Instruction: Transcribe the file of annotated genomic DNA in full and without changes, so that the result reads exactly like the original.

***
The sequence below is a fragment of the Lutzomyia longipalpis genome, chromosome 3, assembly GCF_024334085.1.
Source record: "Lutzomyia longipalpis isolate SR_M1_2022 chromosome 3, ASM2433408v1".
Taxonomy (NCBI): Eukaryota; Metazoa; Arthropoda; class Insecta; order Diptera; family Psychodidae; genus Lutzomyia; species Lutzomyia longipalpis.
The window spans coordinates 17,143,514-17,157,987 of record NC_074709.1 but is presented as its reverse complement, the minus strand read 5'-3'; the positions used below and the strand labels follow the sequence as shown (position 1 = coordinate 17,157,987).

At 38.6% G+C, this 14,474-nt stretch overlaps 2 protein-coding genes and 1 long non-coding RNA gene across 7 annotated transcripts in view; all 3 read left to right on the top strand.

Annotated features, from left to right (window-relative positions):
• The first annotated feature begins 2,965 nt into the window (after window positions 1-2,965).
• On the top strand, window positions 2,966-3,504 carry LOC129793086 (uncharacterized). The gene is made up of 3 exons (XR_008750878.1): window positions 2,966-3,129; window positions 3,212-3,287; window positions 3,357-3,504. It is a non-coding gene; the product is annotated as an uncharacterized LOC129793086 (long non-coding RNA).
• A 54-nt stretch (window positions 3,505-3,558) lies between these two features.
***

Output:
The sequence below is a fragment of the Lutzomyia longipalpis genome, chromosome 3, assembly GCF_024334085.1.
Source record: "Lutzomyia longipalpis isolate SR_M1_2022 chromosome 3, ASM2433408v1".
Taxonomy (NCBI): Eukaryota; Metazoa; Arthropoda; class Insecta; order Diptera; family Psychodidae; genus Lutzomyia; species Lutzomyia longipalpis.
The window spans coordinates 17,143,514-17,157,987 of record NC_074709.1 but is presented as its reverse complement, the minus strand read 5'-3'; the positions used below and the strand labels follow the sequence as shown (position 1 = coordinate 17,157,987).

At 38.6% G+C, this 14,474-nt stretch overlaps 2 protein-coding genes and 1 long non-coding RNA gene across 7 annotated transcripts in view; all 3 read left to right on the top strand.

Annotated features, from left to right (window-relative positions):
• The first annotated feature begins 2,965 nt into the window (after window positions 1-2,965).
• On the top strand, window positions 2,966-3,504 carry LOC129793086 (uncharacterized). The gene is made up of 3 exons (XR_008750878.1): window positions 2,966-3,129; window positions 3,212-3,287; window positions 3,357-3,504. It is a non-coding gene; the product is annotated as an uncharacterized LOC129793086 (long non-coding RNA).
• A 54-nt stretch (window positions 3,505-3,558) lies between these two features.